Read the article here: https://www.newyorklawjournal.com/id=1202656309587
Defamation in Emails: The Judicial Privilege
New York Law Journal (Online)
May 22, 2014 Thursday
Byline: Carmen S. Giordano
Balancing free speech rights on the Internet against rights of privacy and the right not to be defamed is not always easy. The judicial or litigation privilege is a defense to defamation claims and may provide protection to communications that are intended for, or ultimately circulate on, the web. If the privilege applies, there is absolute immunity from liability for the defamatory statements.See e.g., Park Knoll Assoc. v. Schmidt, 59 NY2d 205, 208-209 (1983). Most attorneys are familiar with the application of the judicial privilege to pleadings filed in the course of litigation and to arguments made in the courtroom, but the privilege has a more expansive
application and may apply to extrajudicial Internet communications made to third parties during the pendency of judicial or quasi-judicial proceedings. Since the privilege is considered absolute, analytically, a reviewing court should not inquire into motive, bad faith or the recklessness of an allegedly defamatory statement. See e.g., Wiener v. Weintraub, 22 NY2d 330, 331 (1968). In other words, even if the defamatory communication is made maliciously, if the judicial privilege applies, there will be complete immunity from the defamation claim. As a cautionary note, notwithstanding the expansive and broad protection of the judicial privilege, attorneys may be well advised to refrain from certain types of communications with the press whether made on the Internet or not. In New York, press releases, including those made by attorneys, issued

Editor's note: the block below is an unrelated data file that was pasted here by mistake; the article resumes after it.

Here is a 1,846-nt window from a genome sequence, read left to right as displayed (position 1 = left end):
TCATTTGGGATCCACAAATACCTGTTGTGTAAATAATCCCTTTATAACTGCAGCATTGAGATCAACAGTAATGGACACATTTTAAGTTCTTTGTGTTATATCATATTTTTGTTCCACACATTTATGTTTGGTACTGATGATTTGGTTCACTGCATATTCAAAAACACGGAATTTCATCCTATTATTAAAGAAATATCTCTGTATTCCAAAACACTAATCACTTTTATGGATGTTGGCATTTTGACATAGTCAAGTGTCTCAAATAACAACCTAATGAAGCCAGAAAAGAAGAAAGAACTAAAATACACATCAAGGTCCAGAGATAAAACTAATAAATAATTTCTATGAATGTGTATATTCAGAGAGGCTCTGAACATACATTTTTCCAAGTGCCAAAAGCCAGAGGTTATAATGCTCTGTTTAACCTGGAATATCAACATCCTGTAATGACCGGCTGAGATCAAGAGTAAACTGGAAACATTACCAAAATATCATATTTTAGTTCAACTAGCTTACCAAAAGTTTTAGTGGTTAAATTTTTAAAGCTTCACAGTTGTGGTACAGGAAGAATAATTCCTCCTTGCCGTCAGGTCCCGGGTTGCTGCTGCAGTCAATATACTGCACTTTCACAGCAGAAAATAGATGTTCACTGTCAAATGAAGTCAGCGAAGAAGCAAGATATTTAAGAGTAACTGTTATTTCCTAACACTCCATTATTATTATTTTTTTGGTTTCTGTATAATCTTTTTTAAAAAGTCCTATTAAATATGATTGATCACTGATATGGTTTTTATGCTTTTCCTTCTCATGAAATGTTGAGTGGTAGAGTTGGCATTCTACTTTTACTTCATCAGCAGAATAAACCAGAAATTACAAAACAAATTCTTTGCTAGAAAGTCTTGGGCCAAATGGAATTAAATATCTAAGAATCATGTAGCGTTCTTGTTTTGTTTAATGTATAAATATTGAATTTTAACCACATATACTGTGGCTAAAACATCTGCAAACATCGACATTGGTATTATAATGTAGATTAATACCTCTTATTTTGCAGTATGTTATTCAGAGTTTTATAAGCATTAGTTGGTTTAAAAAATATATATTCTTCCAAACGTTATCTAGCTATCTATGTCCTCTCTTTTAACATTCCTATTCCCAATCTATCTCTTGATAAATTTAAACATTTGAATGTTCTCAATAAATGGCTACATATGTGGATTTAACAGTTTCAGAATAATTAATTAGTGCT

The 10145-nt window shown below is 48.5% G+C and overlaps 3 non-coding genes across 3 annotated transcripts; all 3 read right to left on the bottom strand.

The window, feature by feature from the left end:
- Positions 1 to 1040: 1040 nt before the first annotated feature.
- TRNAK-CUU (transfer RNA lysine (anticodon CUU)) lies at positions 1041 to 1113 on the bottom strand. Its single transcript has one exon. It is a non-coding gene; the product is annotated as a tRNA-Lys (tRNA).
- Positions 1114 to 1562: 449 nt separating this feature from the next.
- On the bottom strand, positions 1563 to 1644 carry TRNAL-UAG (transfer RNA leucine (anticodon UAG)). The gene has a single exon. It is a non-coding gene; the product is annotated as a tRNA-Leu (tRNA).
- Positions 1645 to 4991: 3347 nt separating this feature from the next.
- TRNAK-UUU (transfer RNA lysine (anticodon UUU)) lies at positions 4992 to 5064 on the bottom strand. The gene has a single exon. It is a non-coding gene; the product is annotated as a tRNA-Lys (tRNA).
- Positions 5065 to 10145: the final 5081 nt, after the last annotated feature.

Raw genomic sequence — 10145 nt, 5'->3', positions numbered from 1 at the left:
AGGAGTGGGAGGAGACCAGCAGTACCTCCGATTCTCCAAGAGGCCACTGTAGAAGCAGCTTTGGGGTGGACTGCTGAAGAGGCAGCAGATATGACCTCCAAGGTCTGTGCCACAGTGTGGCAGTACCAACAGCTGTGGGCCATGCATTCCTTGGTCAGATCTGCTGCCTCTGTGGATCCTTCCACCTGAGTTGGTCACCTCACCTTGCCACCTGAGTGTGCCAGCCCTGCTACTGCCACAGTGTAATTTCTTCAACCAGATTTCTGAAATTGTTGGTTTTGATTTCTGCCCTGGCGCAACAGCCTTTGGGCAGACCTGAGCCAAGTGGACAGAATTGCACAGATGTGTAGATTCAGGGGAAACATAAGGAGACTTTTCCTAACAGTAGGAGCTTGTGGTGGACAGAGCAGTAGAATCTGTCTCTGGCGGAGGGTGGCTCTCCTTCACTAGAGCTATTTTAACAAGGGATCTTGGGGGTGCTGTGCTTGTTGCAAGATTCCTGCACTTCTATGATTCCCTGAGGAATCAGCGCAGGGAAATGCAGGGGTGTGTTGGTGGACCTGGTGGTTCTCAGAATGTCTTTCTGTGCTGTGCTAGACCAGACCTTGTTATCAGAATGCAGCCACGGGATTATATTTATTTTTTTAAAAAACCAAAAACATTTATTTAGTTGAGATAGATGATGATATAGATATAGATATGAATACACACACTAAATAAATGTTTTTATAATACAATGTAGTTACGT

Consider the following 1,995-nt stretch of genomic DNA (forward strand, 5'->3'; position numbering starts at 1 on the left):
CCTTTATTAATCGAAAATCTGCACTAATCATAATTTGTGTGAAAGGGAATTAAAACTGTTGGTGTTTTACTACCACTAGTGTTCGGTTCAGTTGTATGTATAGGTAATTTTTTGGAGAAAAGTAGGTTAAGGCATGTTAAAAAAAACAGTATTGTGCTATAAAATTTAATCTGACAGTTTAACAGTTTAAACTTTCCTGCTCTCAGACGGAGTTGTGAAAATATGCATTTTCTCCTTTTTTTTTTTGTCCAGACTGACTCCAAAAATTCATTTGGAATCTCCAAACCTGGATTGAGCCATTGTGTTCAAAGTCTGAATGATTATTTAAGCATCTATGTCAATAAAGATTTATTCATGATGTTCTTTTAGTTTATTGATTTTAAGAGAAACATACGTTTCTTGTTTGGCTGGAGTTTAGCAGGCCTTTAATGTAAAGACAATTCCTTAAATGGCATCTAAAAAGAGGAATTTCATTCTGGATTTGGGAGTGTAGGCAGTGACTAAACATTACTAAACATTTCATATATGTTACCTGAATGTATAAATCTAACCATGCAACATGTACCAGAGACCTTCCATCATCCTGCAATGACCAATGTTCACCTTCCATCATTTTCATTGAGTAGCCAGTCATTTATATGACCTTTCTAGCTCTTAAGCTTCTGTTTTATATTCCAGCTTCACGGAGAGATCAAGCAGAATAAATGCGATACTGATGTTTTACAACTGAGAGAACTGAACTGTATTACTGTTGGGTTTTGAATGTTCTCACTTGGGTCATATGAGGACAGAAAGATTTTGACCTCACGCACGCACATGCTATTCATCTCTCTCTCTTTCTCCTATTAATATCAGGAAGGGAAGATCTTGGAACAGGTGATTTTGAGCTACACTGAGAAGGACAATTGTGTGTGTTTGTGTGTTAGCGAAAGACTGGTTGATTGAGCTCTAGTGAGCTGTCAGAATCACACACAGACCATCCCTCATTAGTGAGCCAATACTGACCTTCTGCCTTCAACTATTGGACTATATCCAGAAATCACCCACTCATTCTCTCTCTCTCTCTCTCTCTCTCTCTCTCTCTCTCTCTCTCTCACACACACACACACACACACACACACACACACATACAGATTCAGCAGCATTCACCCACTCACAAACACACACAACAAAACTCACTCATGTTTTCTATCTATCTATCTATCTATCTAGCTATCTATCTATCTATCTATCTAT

prior to or after the actual commencement of judicial proceedings will not be covered by the judicial privilege. Block v. First Blood Associates, 691 F.Supp. 685 (S.D.N.Y. 1988); Rosen v. Brandes, 105 Misc.2d 506, 432 N.Y.S.2d 597, 601 (1980); Williams v. Williams, 23 N.Y.2d 592, 599, 298 N.Y.S.2d 473, 246 N.E.2d 333 (1969). Even simply providing a copy of a filed complaint to the media has been held not to be a statement made in the course of judicial proceedings and is not protected by the judicial privilege in New York. See Bridge C.A.T. Scan Assocs. v. Ohio-Nuclear, 608 F.Supp. 1187, 1195 (S.D.N.Y. 1985) and cases cited therein; Cf., ²When Can Lawyers Get Sued,² pg. 5, The Legal Intelligencer, Vol. 237; No. 1 (Jan. 2, 2008) (discussing varying jurisdictional views). Focal Point: Pertinence Underlying the judicial privilege is the sound policy permitting persons involved in judicial proceedings, including litigants and their attorneys, to write and speak about the cases and issues freely, in order to further the ends of justice. See, e.g., Martirano v. Frost, 25 N.Y.2d 505, 307 N.Y.S.2d 425, 255 N.E.2d 693 (1969). The focal point of the judicial privilege analysis is essentially the relevance of the communication to the proceeding or ²pertinence.² If a defamatory communication is pertinent to a given judicial proceeding, then the privilege may apply. Youmans v. Smith, 153 N.Y. 214, 47 N.E. 265 (1897). New York courts have generally given a broad-based definition to the term pertinence in determining the application of the privilege. Martirano, 25 N.Y.2d 505. In Martirano v. Frost, the Court of Appeals held an expansive view of pertinence to include communications that ²by any view or under any circumstances…may be considered pertinent to the litigation.² 25 N.Y.2d at 507 (citing Feldman v. Bernham, 7 N.Y.2d 772; People ex rel. Bensky v. Warden, 258 N.Y. 55, 59-60; Youmans v. Smith, 153 N.Y. 214, 219; Chapman v. Dick, 197 App. Div. 551, 559). The court stated that in order for a communication to not receive the benefit of the judicial privilege, it ²must be so outrageously out of context as to permit one to conclude, from the mere fact that the statement was uttered, that it was motivated by no other desire than to defame.² Id. While Martirano might be criticized for conflating the analysis of whether a communication is pertinent to a judicial proceeding with analysis of the motivation underlying the communication, which, by definition, is irrelevant, the point was made that pertinence, for the purposes of the judicial privilege, would be given an extensive scope. In Cassuto v. Shulick, 2007 U.S. Dist. LEXIS 42638, 2007 WL 1705669 (S.D.N.Y., 2007), Judge Shira Scheindlin examined the application of the judicial privilege to a defamatory email transmitted during an attorneys’ fee dispute. In the ²reply all² email delivered to attorneys and a mutual client, and possibly forwarded to paralegals, the Cassuto defendant suggested that the plaintiff was ²under the influence of substances that caused him to act so erratically…the reason for his termination.² Scheindlin ultimately held that the email was covered by the judicial privilege, rejecting opposing arguments that the underlying litigation had concluded and that the privilege should be extinguished. The charging liens filed with the court, which related to the underlying litigation and the pre-existing counsel relationship, the judge reasoned, were sufficient for application of the privilege. 2007 U.S. Dist. LEXIS 42638. In the recent case of Levin v. Epshteyn, 2014 NY Slip Op 50573(U) (Kings Cnty Sup. Ct., April 4, 2014), Justice David Schmidt applied the privilege to defamatory allegations of criminal activity contained in various court pleadings and described the pertinence standard as extremely expansive. ² Stated otherwise, the possibly pertinent…need be neither relevant nor material to the threshold degree required in other areas of the law, and the barest rationality, divorced from any palpable or pragmatic degree of probability, suffices to establish the offending statement’s pertinence to the litigation,² Levin quoting Sexter & Warmflash, 38 AD3d at 173, and Seltzer v. Fields, 20 AD2d 60, 62 (1st Dept. 1963), aff’d 14 NY2d 624 (1964). It is no coincidence that the recitation of this strong ²barest rationality² language is found in a case where the only defamatory statements alleged were made in a complaint and an amended complaint filed with the court and not disseminated to third parties. Another recent case coming out of New York’s Second Department illustrates the application of the judicial privilege to email communications. In El Jamal v. Weil, 2014 N.Y. App. Div. LEXIS 2345 (April 9, 2014), the Appellate Division, Second Department, considered the application of the privilege to defamatory emails in a case involving a heated business dispute. The plaintiff in El Jamal framed three defamation causes of action, two of which were based on emails that the defendant transmitted to Defamation in Emails: The Judicial Privilege Page 2 of 4 various individuals, including plaintiff’s employees, the parties’ attorneys and a nonparty to the litigation who was involved in the business transactions. The basis of plaintiff’s first libel per se claim was a July 21, 2011, email in which the defendant described the plaintiff as a ²liar² who was ²not in touch with reality.²2014 N.Y. App. Div. LEXIS 2345. The July 21 email was sent to three of plaintiff’s employees as well as defendant’s own attorney. The second libel per se claim was predicated on an Aug. 25, 2011, email in which the defendant suggested that the plaintiff had stolen money from him. The defendant moved to dismiss the complaint pursuant to CPLR 3211(a)(7). The Supreme Court denied the motion, and the Appellate Division reversed. In holding that the email communications were privileged, including those emails transmitted to plaintiff’s employees and the nonparty, the court reasoned that the emails were made in the course of ongoing judicial proceedings and were, ²in some way,² pertinent to the litigation. The court held that since the emails were transmitted to the parties, counsel or possible witnesses, the privilege would apply. 2014 N.Y. App. Div. LEXIS 2345. Unfortunately, the El Jamal court did not provide further explication of whom exactly would qualify as a possible witness or more generally speaking, how far the judicial privilege would reach before the court might disqualify the communication from the safety net. Conclusion Unpacking the pertinence standard reveals that a court’s inquiry into whether a given communication is pertinent to a judicial proceeding and qualifies for immunity involves examination of several variables, including the timing of the communication, who is making the communication, to whom the communication is made, the substance of the communication, the reasons for the communication, and the method or media of the communication. When the communication is particularly defamatory-something more than merely accusing a party of being a ²liar² as in the El Jamalcase-courts have a tendency to scrutinize more carefully the surrounding circumstances of the communication, the recipient, and the purpose of the communication. If the alleged defamation is contained within a complaint, which is simply filed with the court, the privilege should certainly apply. However, if the complaint is emailed to the media, as in the form of a press release, at least in New York, the privilege will not apply. In reaching her decision in favor of the application of the privilege in the Cassuto case, supra, Judge Schiendlin stated: ²The privilege is only inapplicable where the statement is made by someone who has no involvement whatsoever in the pending litigation or was never involved in the proceedings. Moreover, it is irrelevant for purposes of applying the privilege that third parties inadvertently heard or read an allegedly defamatory statement.² 2007 U.S. Dist. LEXIS 42638, citing Martirano, 25 N.Y.2d 505, and Klein, 288 N.Y.S.2d at 751. Courts will continue to give wide latitude to communications, including those in the form of emails, between attorneys, parties to a lawsuit and other individuals who have some degree of involvement with the proceedings. Obviously caution should be exercised in those digital transmissions of statements that could be construed as defamatory, but as long as there is some nexus to the proceedings, email transmissions will continue to be covered by the judicial privilege. Defamation in Emails: The Judicial Privilege Page 3 of 4 Carmen S. Giordano is a principal with Giordano Law Offices in New York City.